Mariane Ibrahim presents the first solo exhibition of Afro-Brazilian artist No Martins, featuring recent works. No Martins produces a polymorphic art form and has been gaining increasing public recognition in the last few years.
Brazil is home to the second largest Black population after Nigeria; however, racism and inequality within Brazil’s society are higher than ever. The societal problems that hinder the careers of young Afro-Brazilian artists, and the subsequent lack of recognition, stem from a particularly strong and entrenched slave-owning history in the territory. Slavery operated from the 16th to the 19th century, establishing Brazil as the largest slave territory in the Western Hemisphere.
These four centuries of violence and the total absence of human rights have taken their toll on the country’s political and social system, still defining the dramatic disparities in wealth between its citizens. The owners could not, however, prevent the encounter and mutual support existing between the enslaved individuals. These gatherings, feared by the slave owners, could involve celebrations, secular or religious, where spontaneous interactions between people was seen as a threat to the institution of slavery.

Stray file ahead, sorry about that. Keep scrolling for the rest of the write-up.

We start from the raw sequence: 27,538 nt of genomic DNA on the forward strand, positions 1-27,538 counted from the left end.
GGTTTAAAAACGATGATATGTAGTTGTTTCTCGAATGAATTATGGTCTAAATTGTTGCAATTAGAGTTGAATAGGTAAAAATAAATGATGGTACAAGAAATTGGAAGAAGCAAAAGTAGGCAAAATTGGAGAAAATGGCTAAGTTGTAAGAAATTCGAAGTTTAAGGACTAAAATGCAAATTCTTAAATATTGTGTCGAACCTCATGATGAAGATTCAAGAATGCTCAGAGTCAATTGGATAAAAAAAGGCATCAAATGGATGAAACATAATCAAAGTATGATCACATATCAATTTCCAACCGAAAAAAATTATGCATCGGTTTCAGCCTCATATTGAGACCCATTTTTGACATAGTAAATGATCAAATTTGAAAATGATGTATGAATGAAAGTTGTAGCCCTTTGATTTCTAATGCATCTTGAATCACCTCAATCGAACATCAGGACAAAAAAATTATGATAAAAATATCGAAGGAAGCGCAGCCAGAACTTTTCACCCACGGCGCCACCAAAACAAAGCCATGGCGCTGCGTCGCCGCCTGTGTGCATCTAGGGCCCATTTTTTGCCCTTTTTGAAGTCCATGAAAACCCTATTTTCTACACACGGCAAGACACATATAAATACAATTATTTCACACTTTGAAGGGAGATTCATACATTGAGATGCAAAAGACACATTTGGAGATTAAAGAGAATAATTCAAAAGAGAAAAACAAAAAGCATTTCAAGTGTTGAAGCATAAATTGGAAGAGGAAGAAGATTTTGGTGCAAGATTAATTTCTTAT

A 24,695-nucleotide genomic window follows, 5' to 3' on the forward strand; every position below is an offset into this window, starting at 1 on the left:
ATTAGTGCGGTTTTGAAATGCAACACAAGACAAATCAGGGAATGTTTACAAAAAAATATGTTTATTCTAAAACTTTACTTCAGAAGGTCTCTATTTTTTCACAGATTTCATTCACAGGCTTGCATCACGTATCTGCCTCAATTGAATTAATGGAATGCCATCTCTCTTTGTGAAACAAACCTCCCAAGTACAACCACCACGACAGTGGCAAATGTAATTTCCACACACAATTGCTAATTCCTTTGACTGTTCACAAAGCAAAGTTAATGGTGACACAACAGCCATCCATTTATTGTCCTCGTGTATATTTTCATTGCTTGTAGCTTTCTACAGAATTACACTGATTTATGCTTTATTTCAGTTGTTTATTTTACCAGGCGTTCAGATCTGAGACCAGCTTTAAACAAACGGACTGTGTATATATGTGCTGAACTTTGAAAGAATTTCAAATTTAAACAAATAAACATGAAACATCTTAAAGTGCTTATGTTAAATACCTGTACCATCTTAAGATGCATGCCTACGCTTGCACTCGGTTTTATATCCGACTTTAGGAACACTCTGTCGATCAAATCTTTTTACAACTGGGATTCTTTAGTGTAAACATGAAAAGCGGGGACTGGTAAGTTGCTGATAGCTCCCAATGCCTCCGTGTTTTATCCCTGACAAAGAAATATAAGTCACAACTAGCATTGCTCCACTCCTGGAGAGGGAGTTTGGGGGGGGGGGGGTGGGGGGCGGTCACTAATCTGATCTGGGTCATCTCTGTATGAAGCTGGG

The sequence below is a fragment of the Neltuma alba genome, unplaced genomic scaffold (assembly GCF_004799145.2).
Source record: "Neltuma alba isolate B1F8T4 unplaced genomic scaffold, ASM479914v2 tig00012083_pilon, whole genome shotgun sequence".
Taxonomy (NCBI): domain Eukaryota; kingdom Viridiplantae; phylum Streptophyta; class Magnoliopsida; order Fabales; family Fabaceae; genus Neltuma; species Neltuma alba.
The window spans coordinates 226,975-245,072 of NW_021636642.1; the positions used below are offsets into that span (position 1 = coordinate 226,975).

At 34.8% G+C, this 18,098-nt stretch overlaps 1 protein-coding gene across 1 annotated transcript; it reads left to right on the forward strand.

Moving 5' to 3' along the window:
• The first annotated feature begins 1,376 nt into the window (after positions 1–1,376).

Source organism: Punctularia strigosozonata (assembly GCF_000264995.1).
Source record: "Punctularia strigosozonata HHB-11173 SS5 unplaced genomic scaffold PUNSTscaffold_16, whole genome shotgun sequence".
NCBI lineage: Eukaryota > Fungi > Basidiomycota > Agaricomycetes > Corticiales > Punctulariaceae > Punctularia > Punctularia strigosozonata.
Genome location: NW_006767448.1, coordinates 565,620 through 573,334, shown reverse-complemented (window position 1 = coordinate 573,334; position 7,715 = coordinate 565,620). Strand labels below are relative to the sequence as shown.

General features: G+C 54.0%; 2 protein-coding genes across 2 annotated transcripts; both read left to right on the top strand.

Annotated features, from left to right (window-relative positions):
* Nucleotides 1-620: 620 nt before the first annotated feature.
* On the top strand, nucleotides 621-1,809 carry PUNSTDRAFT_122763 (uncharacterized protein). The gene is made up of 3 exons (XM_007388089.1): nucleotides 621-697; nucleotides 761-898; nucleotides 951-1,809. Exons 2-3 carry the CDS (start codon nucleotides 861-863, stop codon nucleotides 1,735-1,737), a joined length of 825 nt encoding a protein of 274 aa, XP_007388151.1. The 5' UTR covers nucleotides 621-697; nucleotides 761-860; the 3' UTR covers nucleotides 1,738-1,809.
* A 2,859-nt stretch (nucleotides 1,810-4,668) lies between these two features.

The works on canvas in the series «Encontros Políticos» reveal a great mastery of storytelling and expression. The rendering of skin tones receives meticulous care, which is interwoven with swathes of vivid colours, characteristic of the artist’s work. Violet, pink, blue, yellow, and red are combined in almost geometric compositions resulting in vibrant and sensual landscapes. These scenes of encounters are stripped of any ostentation to allow a touching and precise narration to emerge.
The portraits of Black men and women convey a distinctive psychology and unique, individual characteristics, strongly crafted by the artist. The expressiveness and touch of Pop very typical of the whole body of work — underlie a political narrative dear to the artist, notably absent from official colonial narratives. The richness of the oppressed populations, which Westerners have been unable to capture, is precisely what No Martins seeks to portray, with power and dignity.
Text by Claudinei Roberto da Silva, curator.